The portrait of an artist: Oil paintings on homemade canvas put spotlight on marginalised communities

Arif Khan makes Islamic calligraphy, fuses tradition with abstraction, bold colours

Paintings by Arif Khan. PHOTO COURTESY: ARIF KHAN

PESHAWAR: A meticulous stroke brushes against homemade paper to bring life into the expression of a woman who stares at an onlooker. With tango orange lips, she appears resigned yet gazes at an observer with a deep sense of involvement. The intensity of her expression and the array of emotions she encapsulates are far more than adequate to draw anyone’s attention.

Senior painter Arif Khan has been using oil paints and homemade paper to create unique portraits of women for the last 10 years. He has used his talent and the canvas as a medium to bring issues of marginalised communities to life and in the eye of the public. Arif has specifically fleshed out the challenges faced by women in an effective and captivating manner.

“I want to give a diverse presentation of women through a more attractive and fascinating mode of art,” Arif told The Express Tribune.

Sui generis

Arif uses homemade paper to work on because he believes it is a unique medium. “It is very difficult to handle the material but a decade of experience in the field has given me complete control over my brush strokes,” he said.

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While his paintings bear a close resemblance to Mughal miniature artwork, the artist said he has given them a new look and added an exclusive touch to them.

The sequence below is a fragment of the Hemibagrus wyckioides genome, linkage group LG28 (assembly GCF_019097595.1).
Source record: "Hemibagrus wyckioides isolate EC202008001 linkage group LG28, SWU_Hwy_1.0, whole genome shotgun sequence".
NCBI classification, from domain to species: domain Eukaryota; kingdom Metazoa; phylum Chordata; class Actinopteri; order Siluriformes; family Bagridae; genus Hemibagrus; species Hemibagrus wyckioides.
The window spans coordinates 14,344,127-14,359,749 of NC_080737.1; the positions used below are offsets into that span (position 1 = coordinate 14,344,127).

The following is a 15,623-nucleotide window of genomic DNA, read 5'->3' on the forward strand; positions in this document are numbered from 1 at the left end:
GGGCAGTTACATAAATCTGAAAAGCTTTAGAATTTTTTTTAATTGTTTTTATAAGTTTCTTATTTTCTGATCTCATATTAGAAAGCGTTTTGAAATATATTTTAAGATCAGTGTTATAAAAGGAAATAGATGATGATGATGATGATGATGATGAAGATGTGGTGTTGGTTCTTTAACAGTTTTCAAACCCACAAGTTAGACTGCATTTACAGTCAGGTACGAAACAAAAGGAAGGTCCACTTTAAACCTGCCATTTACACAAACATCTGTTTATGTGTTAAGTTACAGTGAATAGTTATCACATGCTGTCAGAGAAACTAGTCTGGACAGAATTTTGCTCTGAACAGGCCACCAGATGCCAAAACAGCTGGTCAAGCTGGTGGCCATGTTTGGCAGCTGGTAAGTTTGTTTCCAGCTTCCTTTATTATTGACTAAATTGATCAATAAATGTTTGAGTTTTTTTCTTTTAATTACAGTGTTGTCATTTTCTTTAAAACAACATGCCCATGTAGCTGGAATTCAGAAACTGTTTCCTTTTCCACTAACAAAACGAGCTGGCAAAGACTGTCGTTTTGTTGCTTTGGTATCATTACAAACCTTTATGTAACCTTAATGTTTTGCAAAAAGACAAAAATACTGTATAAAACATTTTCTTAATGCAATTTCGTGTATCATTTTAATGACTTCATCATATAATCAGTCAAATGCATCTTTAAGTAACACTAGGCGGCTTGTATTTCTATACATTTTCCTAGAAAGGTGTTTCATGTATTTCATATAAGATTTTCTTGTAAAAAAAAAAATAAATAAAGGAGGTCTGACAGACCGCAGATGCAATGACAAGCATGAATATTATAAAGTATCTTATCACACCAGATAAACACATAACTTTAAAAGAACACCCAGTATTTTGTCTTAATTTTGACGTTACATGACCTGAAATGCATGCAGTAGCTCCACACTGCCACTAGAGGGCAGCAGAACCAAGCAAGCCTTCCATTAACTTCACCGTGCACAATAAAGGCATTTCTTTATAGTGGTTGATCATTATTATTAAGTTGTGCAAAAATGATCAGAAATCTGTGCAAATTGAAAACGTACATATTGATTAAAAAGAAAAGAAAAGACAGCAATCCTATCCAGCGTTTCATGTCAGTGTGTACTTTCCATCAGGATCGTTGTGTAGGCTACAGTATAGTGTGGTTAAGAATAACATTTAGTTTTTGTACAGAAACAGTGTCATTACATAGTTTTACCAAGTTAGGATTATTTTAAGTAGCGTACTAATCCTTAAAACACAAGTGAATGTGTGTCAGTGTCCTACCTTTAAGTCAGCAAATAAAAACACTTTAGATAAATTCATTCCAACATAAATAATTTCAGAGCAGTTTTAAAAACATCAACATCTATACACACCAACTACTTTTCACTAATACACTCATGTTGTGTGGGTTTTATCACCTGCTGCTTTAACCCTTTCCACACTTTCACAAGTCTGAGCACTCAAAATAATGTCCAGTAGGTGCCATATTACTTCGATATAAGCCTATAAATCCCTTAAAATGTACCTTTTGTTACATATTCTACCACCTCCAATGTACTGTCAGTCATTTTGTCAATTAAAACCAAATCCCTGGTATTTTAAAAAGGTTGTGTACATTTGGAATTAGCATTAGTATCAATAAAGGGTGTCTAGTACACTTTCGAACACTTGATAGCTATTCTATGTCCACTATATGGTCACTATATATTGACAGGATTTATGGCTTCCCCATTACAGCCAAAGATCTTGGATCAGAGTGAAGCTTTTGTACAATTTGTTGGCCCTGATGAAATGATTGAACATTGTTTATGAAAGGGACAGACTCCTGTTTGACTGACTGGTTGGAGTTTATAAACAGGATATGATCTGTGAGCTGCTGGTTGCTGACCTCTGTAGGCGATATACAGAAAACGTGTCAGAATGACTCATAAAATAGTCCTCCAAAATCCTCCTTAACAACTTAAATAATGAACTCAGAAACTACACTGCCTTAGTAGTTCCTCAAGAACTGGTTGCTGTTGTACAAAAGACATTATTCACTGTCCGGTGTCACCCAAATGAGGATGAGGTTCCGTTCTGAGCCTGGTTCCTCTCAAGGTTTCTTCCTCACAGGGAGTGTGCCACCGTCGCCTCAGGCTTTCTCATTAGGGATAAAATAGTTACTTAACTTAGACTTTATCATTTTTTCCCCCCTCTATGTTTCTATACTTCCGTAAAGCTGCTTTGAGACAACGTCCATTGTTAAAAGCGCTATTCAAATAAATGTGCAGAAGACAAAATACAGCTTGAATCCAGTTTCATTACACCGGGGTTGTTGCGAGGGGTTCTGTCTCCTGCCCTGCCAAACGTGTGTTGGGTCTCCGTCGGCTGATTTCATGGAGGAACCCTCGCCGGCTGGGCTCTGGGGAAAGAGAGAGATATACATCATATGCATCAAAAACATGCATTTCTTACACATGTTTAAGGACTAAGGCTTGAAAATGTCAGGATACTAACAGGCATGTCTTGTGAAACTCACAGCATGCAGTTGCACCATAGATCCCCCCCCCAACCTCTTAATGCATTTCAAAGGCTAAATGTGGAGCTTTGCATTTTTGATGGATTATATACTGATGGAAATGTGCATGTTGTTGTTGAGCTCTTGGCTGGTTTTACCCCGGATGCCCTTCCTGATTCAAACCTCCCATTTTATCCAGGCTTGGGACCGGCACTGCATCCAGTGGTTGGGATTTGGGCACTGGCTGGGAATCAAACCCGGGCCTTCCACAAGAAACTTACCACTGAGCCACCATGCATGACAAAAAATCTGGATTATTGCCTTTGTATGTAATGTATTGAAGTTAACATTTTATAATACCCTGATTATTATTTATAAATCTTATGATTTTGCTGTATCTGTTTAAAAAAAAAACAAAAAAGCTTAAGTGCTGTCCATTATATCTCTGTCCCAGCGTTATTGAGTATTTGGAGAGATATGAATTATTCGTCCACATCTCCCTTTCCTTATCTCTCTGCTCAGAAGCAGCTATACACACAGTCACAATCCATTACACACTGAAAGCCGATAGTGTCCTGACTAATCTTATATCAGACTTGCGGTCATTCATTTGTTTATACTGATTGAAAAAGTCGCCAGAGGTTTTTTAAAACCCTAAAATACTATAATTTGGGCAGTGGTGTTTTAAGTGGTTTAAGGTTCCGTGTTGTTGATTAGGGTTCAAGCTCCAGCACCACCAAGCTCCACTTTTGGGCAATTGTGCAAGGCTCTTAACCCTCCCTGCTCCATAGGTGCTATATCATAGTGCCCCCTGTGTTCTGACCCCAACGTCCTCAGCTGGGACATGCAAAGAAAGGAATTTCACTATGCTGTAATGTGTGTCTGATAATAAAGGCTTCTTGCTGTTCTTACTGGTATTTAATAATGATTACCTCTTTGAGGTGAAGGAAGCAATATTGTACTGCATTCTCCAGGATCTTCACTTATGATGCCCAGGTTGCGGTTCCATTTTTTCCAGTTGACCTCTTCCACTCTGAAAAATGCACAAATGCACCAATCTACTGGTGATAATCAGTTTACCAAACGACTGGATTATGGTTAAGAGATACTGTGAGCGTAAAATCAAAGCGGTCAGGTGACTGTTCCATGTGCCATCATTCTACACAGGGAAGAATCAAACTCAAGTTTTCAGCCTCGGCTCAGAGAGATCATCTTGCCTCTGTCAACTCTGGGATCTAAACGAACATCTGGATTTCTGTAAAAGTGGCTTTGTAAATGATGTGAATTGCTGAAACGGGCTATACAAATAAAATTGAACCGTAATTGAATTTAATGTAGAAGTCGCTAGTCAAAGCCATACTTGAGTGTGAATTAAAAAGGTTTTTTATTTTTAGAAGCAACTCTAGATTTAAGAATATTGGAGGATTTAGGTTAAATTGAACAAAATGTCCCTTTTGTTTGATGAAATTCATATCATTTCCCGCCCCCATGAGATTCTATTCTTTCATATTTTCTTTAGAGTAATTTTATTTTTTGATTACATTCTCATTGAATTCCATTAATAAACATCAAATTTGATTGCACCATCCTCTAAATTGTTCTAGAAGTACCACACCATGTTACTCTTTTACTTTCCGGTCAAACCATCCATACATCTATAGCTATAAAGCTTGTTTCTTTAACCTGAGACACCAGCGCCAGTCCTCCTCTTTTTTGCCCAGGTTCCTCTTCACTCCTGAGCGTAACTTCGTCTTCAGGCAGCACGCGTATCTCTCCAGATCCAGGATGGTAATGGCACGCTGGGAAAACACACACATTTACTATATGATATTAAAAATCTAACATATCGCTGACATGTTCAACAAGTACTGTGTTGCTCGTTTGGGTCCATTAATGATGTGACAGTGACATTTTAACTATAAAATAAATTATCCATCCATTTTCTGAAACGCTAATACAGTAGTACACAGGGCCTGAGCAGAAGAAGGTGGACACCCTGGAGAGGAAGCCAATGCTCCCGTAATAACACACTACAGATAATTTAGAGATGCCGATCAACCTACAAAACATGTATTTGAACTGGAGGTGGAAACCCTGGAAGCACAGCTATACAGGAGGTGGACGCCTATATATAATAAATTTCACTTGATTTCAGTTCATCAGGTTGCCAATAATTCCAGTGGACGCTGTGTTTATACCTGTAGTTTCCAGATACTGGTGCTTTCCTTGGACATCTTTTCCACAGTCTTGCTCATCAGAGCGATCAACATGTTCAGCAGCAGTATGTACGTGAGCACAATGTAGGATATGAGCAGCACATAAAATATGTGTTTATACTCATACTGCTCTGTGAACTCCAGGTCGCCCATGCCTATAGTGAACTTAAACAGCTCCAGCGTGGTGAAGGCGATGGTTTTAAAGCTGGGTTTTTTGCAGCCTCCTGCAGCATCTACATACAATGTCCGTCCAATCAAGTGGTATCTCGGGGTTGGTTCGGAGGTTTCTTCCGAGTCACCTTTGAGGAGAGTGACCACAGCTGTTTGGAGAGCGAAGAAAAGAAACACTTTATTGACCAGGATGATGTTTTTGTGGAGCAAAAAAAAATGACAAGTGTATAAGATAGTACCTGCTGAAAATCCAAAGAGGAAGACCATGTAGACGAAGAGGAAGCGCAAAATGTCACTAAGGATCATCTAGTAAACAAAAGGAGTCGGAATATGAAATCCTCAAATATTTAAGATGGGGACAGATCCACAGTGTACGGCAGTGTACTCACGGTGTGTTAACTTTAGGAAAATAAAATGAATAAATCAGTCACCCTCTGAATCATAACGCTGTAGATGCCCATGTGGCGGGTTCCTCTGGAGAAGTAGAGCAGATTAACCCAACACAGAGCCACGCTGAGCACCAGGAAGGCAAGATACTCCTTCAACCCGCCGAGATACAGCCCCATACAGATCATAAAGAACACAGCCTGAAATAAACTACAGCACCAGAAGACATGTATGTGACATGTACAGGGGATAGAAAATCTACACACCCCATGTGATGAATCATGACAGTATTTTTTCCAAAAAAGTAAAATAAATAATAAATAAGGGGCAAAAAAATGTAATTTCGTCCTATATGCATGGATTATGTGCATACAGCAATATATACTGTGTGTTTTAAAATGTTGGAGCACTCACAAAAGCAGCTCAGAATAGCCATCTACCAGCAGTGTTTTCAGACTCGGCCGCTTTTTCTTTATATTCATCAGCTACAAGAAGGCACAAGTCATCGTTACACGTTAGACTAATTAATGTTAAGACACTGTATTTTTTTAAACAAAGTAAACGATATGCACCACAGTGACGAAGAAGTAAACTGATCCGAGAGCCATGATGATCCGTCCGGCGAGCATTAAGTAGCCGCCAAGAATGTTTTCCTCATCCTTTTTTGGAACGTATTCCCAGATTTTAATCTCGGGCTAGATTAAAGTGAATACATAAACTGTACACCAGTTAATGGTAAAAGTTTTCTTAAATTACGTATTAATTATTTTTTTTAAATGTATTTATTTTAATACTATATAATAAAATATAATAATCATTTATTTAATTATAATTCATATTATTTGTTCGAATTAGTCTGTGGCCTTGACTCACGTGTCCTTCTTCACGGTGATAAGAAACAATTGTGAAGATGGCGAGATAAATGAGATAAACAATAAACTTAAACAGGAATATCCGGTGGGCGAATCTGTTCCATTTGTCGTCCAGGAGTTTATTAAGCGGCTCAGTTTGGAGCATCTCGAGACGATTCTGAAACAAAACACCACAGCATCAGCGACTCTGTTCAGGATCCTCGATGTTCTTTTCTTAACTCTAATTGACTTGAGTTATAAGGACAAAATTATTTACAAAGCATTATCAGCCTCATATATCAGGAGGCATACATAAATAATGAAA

Arif has also established himself as a versatile artist.

Inspired by nature, Islamic traditional art and women, the creative individual has fused traditional art with abstraction and bold colours to highlight issues that need to be spoken about.

While Arif also works on Islamic calligraphy, he thoroughly enjoys the power of imagination that forces him to paint women reflecting various moods and emotions.

“I do not like painting people but the environment around [them],” he said. Arif added he observes his surroundings and imagines the whole scenario before painting.

“I cannot just look at a picture or stare at a magazine and paint the visuals,” he told The Express Tribune. Arif added, “It is the surrounding that brings any object to life – a forum in which people have no idea of who they are.”

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The journey

The artist has believed in the power of imagination since his childhood. While the venture has not become Arif’s source of livelihood, it gave him enough courage to keep his passion alive and hone it along the way.

“I have not studied art at any institution nor have I ever associated myself with any artist or gained inspiration from any of the big names,” he said.

Arif added he only paints from what he sees and feels.

He currently works as a government employee and has been able to organise 17 solo painting exhibitions and more than 50 group shows in Pakistan and abroad.

He also expressed his gratitude to people for encouraging and appreciating his work.


Arif complained about the level of disparagement that artists receive at the local level.

“Even though there is no shortage of talent in Khyber-Pakhtunkhwa, art has always been disregarded,” he said, adding there are no facilities for artists to earn an income or enter into the national or international art arena.

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Arif added, “Therefore majority of artists have left the city for the other parts of the country and one of the famous art galleries of Peshawar has also been shifted to Islamabad.”

The artist also said most painting maestros who have been recognised globally have been ignored by Pakistanis.

“K-P’s rich cultural traditions and tangible heritage need to be protected and preserved on canvas,” Arif said. “This medium needs to be used to create awareness among people about dismissed and ignored segments of our society.”

Published in The Express Tribune, June 4th, 2016.


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